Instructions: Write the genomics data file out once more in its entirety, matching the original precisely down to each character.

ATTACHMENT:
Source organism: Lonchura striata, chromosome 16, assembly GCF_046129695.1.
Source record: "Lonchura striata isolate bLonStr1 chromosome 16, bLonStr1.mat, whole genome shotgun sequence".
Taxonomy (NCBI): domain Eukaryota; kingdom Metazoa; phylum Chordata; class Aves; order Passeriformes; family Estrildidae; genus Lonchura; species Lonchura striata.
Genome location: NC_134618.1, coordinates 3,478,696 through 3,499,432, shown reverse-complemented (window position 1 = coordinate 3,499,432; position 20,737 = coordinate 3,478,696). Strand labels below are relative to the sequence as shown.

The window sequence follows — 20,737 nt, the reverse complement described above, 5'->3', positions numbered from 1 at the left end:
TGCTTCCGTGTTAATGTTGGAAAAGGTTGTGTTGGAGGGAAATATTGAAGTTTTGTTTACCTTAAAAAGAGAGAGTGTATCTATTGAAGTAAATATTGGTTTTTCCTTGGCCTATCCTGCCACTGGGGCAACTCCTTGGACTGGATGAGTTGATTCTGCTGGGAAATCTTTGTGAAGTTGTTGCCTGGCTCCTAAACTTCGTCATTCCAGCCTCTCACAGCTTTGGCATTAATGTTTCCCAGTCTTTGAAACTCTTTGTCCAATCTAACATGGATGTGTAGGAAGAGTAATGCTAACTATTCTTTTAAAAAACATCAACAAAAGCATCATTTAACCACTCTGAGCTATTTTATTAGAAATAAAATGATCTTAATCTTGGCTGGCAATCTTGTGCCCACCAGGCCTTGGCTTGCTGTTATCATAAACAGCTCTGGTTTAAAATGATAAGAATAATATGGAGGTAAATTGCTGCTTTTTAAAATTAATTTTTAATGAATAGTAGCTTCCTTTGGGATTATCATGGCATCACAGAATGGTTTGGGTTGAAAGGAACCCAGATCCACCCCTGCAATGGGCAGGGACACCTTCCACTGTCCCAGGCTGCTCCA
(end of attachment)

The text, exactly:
Source organism: Lonchura striata, chromosome 16, assembly GCF_046129695.1.
Source record: "Lonchura striata isolate bLonStr1 chromosome 16, bLonStr1.mat, whole genome shotgun sequence".
Taxonomy (NCBI): domain Eukaryota; kingdom Metazoa; phylum Chordata; class Aves; order Passeriformes; family Estrildidae; genus Lonchura; species Lonchura striata.
Genome location: NC_134618.1, coordinates 3,478,696 through 3,499,432, shown reverse-complemented (window position 1 = coordinate 3,499,432; position 20,737 = coordinate 3,478,696). Strand labels below are relative to the sequence as shown.

The window sequence follows — 20,737 nt, the reverse complement described above, 5'->3', positions numbered from 1 at the left end:
TGCTTCCGTGTTAATGTTGGAAAAGGTTGTGTTGGAGGGAAATATTGAAGTTTTGTTTACCTTAAAAAGAGAGAGTGTATCTATTGAAGTAAATATTGGTTTTTCCTTGGCCTATCCTGCCACTGGGGCAACTCCTTGGACTGGATGAGTTGATTCTGCTGGGAAATCTTTGTGAAGTTGTTGCCTGGCTCCTAAACTTCGTCATTCCAGCCTCTCACAGCTTTGGCATTAATGTTTCCCAGTCTTTGAAACTCTTTGTCCAATCTAACATGGATGTGTAGGAAGAGTAATGCTAACTATTCTTTTAAAAAACATCAACAAAAGCATCATTTAACCACTCTGAGCTATTTTATTAGAAATAAAATGATCTTAATCTTGGCTGGCAATCTTGTGCCCACCAGGCCTTGGCTTGCTGTTATCATAAACAGCTCTGGTTTAAAATGATAAGAATAATATGGAGGTAAATTGCTGCTTTTTAAAATTAATTTTTAATGAATAGTAGCTTCCTTTGGGATTATCATGGCATCACAGAATGGTTTGGGTTGAAAGGAACCCAGATCCACCCCTGCAATGGGCAGGGACACCTTCCACTGTCCCAGGCTGCTCCA